Phoenix Fellows and Grantees

Kerry Boyd

2013 AMS Phoenix Fellowship
MD, FRCP(c)
Co-sponsor Organization
McMaster University
Research Theme
Curriculum

“Curriculum of Caring”

The Curriculum of Caring prepares healthcare professionals to be more capable (comfortable, confident, competent) in delivering compassionate, person-centred care to patients generally considered harder to serve, specifically people with developmental disabilities (DD). The Curriculum of Caring began as a Hamilton/Niagara regional partnership of Bethesda Services with McMaster and Brock Universities to provide medical and nursing students with experiential learning that promotes responsive inter-professional care. People living with DD play central roles in this education. The AMS Phoenix Project Fellowship has afforded more opportunities for people who have experience with DD to become champion educators through involvement in focus groups, curriculum development and creation of video resources for healthcare education. CommunicateCARE.machealth.ca.

Outcomes:

  • Enhanced and advanced the Curriculum of Caring: Video and web-based resources featuring “voices of experience” have been developed, evaluated and utilized in medical and nursing education with open access for international use.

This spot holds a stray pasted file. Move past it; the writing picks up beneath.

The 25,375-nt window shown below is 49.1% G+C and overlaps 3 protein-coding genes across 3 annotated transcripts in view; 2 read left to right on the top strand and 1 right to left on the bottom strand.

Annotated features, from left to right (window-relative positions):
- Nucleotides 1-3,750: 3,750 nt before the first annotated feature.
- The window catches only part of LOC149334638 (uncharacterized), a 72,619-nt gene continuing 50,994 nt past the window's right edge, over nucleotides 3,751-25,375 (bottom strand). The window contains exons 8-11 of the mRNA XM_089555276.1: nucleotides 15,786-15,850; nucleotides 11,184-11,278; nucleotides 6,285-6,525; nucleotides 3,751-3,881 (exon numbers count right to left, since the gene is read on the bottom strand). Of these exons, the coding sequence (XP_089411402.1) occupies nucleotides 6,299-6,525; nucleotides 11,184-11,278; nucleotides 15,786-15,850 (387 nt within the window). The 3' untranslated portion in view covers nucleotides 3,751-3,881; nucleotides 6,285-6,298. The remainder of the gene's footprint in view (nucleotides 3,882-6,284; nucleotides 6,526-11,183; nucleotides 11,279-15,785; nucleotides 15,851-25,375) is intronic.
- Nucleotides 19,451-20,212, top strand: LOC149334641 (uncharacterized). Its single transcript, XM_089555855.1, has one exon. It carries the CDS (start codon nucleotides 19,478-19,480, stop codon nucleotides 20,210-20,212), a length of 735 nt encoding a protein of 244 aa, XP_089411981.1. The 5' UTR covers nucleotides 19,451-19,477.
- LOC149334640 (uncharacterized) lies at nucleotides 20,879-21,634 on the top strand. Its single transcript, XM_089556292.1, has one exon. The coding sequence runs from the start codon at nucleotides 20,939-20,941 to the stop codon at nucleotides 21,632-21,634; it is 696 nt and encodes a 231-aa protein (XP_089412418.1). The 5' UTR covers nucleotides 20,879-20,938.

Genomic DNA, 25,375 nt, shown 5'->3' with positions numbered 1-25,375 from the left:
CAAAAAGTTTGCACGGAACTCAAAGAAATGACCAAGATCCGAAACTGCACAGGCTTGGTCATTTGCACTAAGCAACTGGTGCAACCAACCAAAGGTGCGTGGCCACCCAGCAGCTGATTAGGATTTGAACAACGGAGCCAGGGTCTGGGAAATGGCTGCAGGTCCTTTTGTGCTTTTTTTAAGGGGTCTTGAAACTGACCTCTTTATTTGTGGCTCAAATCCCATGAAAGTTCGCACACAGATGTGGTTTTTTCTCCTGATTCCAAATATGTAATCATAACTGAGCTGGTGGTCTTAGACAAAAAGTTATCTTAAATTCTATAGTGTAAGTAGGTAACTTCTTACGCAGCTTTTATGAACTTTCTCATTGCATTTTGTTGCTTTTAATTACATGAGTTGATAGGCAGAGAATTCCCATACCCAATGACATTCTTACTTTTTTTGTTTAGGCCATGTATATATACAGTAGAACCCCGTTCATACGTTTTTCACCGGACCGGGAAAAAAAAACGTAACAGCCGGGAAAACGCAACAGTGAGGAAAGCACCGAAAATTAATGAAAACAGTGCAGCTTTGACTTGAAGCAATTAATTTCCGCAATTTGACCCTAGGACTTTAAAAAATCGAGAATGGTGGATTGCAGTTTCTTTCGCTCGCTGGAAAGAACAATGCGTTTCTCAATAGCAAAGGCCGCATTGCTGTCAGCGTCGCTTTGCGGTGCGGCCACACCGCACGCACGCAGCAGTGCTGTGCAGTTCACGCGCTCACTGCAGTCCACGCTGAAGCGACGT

• Expanded the network for Curriculum of Caring: There is now a provincial network of contributors that includes people with DD, families, developmental service partners, experts from Ontario medical schools and allied health students/professionals/faculty.
  • Extended the influence of Curriculum of Caring: On going knowledge translation, exchange and interchange activities include presentations, publications, Internet presence and international networking.
  • Evolved the Curriculum of Caring: It is recognized that Curriculum of Caring premises and practices have broad applicability. Healthcare students continue to be mentored in related projects and initiatives.Patient educators are promoted as champions of compassionate,person-centered care.

To learn more about this research, read Kerry’s recently published article in the American Medical Association Journal of Ethics.